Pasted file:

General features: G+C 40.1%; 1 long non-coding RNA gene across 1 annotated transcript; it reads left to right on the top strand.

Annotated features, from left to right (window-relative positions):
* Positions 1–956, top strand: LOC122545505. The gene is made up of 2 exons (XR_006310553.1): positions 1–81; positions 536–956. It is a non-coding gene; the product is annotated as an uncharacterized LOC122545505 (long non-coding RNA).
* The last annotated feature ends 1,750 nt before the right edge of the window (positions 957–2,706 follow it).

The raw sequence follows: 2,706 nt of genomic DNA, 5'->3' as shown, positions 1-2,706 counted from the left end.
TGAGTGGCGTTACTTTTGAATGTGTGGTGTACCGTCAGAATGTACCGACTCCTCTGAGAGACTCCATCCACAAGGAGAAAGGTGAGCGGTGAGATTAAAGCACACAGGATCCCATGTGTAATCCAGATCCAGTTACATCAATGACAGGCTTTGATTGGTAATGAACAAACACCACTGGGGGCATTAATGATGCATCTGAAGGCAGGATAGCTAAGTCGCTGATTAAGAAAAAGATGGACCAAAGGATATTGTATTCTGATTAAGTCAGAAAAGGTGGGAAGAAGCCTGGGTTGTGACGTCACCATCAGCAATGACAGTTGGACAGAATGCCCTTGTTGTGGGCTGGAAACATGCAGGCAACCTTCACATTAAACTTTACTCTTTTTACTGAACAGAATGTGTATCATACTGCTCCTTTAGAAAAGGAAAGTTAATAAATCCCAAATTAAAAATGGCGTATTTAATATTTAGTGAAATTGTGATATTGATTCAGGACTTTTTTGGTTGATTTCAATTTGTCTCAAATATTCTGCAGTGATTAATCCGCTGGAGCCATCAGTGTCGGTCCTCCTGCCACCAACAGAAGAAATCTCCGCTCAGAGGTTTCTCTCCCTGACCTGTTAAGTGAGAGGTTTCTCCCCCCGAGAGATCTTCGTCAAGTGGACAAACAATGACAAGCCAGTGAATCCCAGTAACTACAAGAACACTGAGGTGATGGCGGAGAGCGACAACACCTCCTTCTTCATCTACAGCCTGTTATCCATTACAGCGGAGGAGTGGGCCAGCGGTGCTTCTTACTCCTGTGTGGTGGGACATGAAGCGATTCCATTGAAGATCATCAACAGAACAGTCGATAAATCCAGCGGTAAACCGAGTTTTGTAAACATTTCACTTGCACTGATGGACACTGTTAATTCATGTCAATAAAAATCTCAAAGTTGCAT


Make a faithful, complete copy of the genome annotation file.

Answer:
General features: G+C 40.1%; 1 long non-coding RNA gene across 1 annotated transcript; it reads left to right on the top strand.

Annotated features, from left to right (window-relative positions):
* Positions 1–956, top strand: LOC122545505. The gene is made up of 2 exons (XR_006310553.1): positions 1–81; positions 536–956. It is a non-coding gene; the product is annotated as an uncharacterized LOC122545505 (long non-coding RNA).
* The last annotated feature ends 1,750 nt before the right edge of the window (positions 957–2,706 follow it).

The raw sequence follows: 2,706 nt of genomic DNA, 5'->3' as shown, positions 1-2,706 counted from the left end.
TGAGTGGCGTTACTTTTGAATGTGTGGTGTACCGTCAGAATGTACCGACTCCTCTGAGAGACTCCATCCACAAGGAGAAAGGTGAGCGGTGAGATTAAAGCACACAGGATCCCATGTGTAATCCAGATCCAGTTACATCAATGACAGGCTTTGATTGGTAATGAACAAACACCACTGGGGGCATTAATGATGCATCTGAAGGCAGGATAGCTAAGTCGCTGATTAAGAAAAAGATGGACCAAAGGATATTGTATTCTGATTAAGTCAGAAAAGGTGGGAAGAAGCCTGGGTTGTGACGTCACCATCAGCAATGACAGTTGGACAGAATGCCCTTGTTGTGGGCTGGAAACATGCAGGCAACCTTCACATTAAACTTTACTCTTTTTACTGAACAGAATGTGTATCATACTGCTCCTTTAGAAAAGGAAAGTTAATAAATCCCAAATTAAAAATGGCGTATTTAATATTTAGTGAAATTGTGATATTGATTCAGGACTTTTTTGGTTGATTTCAATTTGTCTCAAATATTCTGCAGTGATTAATCCGCTGGAGCCATCAGTGTCGGTCCTCCTGCCACCAACAGAAGAAATCTCCGCTCAGAGGTTTCTCTCCCTGACCTGTTAAGTGAGAGGTTTCTCCCCCCGAGAGATCTTCGTCAAGTGGACAAACAATGACAAGCCAGTGAATCCCAGTAACTACAAGAACACTGAGGTGATGGCGGAGAGCGACAACACCTCCTTCTTCATCTACAGCCTGTTATCCATTACAGCGGAGGAGTGGGCCAGCGGTGCTTCTTACTCCTGTGTGGTGGGACATGAAGCGATTCCATTGAAGATCATCAACAGAACAGTCGATAAATCCAGCGGTAAACCGAGTTTTGTAAACATTTCACTTGCACTGATGGACACTGTTAATTCATGTCAATAAAAATCTCAAAGTTGCAT